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Re: [agile-usability] Looking for excel work flow

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  • Daniel Naumann
    Hi Maria, We use a combination of Confluence, Jira and Greenhopper - all products from Atlassian: http://www.atlassian.com/software/greenhopper/overview It
    Message 1 of 10 , Apr 11, 2012
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      Hi Maria,

      We use a combination of Confluence, Jira and Greenhopper - all products from Atlassian: http://www.atlassian.com/software/greenhopper/overview

      It works pretty well. We still use cards and designs on a wall too, which is still my preferred method. 

      Cheers,
      Dan. 

      On Wednesday, 11 April 2012, mariawelch602 wrote:
       

      The company I work for hasn't decided on a tool to use with Agile yet, but that doesn't stop work. Working on a business intelligence platform (oracle) and trying to use the agile method. Tasked to create an interlinked workbook which the story is the first step, then source data, business logic and etl changes. Based on the complexity set a standard (which can be overwritten) to calculate points. Then add to additional tabs design changes, and finally a tab for testing planning. Before I tackle this anyone have something like this they would like to share with me or the group, or any design ideas?
      Thanks

      Maria Welch
      Darkeyemaria@...



      --
      Cheers,
      Dan.
    • Voris, John
      The Microsoft Product One-Note has tabs and has a less constrained format than Excel. Have you looked at using it instead of Excel? John Voris
      Message 2 of 10 , Apr 11, 2012
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        The Microsoft Product One-Note has tabs and has a less constrained format than Excel.

        Have you looked at using it instead of Excel?

         

        John Voris

         

      • jinnes
        I do a lot of work in Excel because I work with clients that have all sorts of tools and often don t have access to them or time to learn them on a short
        Message 3 of 10 , Apr 11, 2012
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          I do a lot of work in Excel because I work with clients that have all sorts of tools and often don't have access to them or time to learn them on a short project. While I'm also a fan or physical cards, let's face it you often have to create digital copies of these things. I've also run into a lot of problems with many of the agile tools that weren't designed with UX deliverables or processes in mind.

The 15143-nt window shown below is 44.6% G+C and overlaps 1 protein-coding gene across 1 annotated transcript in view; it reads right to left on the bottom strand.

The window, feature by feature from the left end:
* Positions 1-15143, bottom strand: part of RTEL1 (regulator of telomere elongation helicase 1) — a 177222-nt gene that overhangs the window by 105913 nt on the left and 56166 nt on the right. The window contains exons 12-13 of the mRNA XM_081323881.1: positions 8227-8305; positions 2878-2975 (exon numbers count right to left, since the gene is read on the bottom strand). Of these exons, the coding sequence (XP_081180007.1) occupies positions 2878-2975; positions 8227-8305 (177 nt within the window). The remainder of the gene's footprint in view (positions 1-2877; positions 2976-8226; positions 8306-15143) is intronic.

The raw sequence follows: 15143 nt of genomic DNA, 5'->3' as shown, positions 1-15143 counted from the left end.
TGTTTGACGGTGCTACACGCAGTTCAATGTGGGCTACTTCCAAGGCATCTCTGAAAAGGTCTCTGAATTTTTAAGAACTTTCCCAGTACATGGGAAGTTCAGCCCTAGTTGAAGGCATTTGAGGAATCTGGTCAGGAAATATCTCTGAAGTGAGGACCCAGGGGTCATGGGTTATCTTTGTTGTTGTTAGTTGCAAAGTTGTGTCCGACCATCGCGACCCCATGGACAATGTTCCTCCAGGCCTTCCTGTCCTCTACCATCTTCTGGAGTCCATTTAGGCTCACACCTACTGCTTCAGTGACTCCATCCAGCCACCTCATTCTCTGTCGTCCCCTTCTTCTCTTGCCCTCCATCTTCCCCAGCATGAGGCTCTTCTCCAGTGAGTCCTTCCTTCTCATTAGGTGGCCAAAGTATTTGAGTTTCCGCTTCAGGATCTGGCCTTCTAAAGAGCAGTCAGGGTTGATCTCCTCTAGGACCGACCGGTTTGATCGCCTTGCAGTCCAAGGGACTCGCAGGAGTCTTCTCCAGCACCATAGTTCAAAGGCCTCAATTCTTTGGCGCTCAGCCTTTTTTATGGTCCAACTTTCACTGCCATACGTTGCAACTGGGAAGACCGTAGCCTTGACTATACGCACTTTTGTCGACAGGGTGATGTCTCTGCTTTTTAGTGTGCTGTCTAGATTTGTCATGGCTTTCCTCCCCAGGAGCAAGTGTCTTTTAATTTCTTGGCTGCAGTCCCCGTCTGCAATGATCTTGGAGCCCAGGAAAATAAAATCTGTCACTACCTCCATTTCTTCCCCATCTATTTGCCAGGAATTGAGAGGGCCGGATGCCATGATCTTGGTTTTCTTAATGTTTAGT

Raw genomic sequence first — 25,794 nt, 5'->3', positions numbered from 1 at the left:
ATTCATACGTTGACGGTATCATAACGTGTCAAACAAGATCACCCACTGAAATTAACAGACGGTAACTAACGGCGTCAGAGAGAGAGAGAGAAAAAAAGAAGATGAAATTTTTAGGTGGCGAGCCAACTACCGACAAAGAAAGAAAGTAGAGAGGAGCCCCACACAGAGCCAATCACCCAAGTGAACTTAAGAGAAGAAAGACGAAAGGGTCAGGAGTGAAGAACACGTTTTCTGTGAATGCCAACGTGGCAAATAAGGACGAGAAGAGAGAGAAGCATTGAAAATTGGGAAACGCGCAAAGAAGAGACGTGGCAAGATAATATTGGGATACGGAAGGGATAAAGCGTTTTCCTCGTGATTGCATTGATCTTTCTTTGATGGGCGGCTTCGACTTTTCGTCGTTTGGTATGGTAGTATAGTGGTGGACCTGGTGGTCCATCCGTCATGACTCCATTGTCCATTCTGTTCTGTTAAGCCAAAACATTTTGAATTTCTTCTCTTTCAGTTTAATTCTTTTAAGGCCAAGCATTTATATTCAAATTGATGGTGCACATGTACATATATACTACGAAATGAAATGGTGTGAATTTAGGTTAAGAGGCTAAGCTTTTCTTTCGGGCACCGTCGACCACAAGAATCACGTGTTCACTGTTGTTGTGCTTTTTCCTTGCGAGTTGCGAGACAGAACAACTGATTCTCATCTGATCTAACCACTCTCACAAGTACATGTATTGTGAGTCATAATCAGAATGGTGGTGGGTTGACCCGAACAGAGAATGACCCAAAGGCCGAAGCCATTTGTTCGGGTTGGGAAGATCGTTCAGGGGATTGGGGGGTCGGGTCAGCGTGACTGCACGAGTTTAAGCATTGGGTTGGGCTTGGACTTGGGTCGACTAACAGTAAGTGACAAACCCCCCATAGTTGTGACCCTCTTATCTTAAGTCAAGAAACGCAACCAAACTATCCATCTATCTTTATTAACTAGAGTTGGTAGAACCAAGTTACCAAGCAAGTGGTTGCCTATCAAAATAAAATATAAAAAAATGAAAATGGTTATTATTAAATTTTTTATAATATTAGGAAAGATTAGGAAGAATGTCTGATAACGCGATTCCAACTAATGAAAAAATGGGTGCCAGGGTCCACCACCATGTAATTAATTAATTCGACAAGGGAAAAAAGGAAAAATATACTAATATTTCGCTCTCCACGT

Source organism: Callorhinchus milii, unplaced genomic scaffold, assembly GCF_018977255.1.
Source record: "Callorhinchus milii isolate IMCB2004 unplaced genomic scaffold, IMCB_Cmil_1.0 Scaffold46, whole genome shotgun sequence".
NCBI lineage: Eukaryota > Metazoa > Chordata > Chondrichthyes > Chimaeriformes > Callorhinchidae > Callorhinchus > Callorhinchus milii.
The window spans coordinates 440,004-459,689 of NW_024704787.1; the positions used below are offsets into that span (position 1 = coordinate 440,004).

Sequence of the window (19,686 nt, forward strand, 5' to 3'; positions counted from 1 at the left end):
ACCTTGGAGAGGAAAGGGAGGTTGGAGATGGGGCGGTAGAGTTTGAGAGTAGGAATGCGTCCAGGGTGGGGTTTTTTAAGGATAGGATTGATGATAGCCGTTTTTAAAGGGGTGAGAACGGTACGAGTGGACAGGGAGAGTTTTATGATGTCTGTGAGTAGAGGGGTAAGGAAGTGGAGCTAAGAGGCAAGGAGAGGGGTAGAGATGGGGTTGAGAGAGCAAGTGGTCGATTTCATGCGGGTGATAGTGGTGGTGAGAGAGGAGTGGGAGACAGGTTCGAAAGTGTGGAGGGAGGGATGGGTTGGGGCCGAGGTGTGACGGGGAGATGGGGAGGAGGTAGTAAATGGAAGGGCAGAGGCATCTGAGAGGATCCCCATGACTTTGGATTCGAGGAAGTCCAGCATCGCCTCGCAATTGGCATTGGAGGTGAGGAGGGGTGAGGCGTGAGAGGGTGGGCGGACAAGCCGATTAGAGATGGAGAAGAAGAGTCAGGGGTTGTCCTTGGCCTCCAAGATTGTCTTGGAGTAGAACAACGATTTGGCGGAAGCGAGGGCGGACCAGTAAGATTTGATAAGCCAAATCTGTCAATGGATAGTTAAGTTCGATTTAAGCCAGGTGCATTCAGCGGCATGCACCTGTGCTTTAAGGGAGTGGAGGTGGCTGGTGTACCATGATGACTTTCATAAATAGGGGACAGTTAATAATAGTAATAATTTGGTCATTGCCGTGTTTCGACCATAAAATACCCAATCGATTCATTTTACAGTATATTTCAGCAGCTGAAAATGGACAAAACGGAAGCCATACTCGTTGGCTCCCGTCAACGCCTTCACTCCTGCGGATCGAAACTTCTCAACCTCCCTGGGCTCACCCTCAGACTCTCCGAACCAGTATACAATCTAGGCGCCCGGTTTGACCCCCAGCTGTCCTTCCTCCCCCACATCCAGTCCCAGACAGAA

Keep in mind the key is to link the tasks and associated artifacts to the stories. Seems like the source data, business logic and other artifacts you mention would be best captured in other tools. That's how I handle things like UI mockups, user research reports, etc.

          I'd recommend creating a column in Excel next to each story for each artifact and then put a hyperlink in the corresponding cell that points to the artifact on a wiki or file server. You can then count the number of cells in that column that are complete (have text like "Done"). I typically do this to create project dashboards in a separate worksheet.

          Think of these columns as like a column in a scrum or kanban board on physical wall, but with the benefit of being able to have Excel count items in each state. If you have several of them like you describe, label all these columns with a master label ("Tasks" is fine). I also typically put names of owners down in a separate column so you can see who's working on the story or tasks. Another variation is just to use the owner's names in the cells for each deliverable, but that makes it harder to track status.

          One thing I'd pass on from my years of doing this. Test planning should not be done at the end. Waiting till the end to plan tests (of any type) is the waterfall way.

          PS You can see examples of how I've done this in my posts to Boxes and Arrows and Slideshare.

          Good luck,

          Jon


          --- In agile-usability@yahoogroups.com, "mariawelch602" <darkeyemaria@...> wrote:
          >
          > The company I work for hasn't decided on a tool to use with Agile yet, but that doesn't stop work. Working on a business intelligence platform (oracle) and trying to use the agile method. Tasked to create an interlinked workbook which the story is the first step, then source data, business logic and etl changes. Based on the complexity set a standard (which can be overwritten) to calculate points. Then add to additional tabs design changes, and finally a tab for testing planning. Before I tackle this anyone have something like this they would like to share with me or the group, or any design ideas?
          > Thanks
          >
          > Maria Welch
          > Darkeyemaria@...
          >
        • Justin Tauber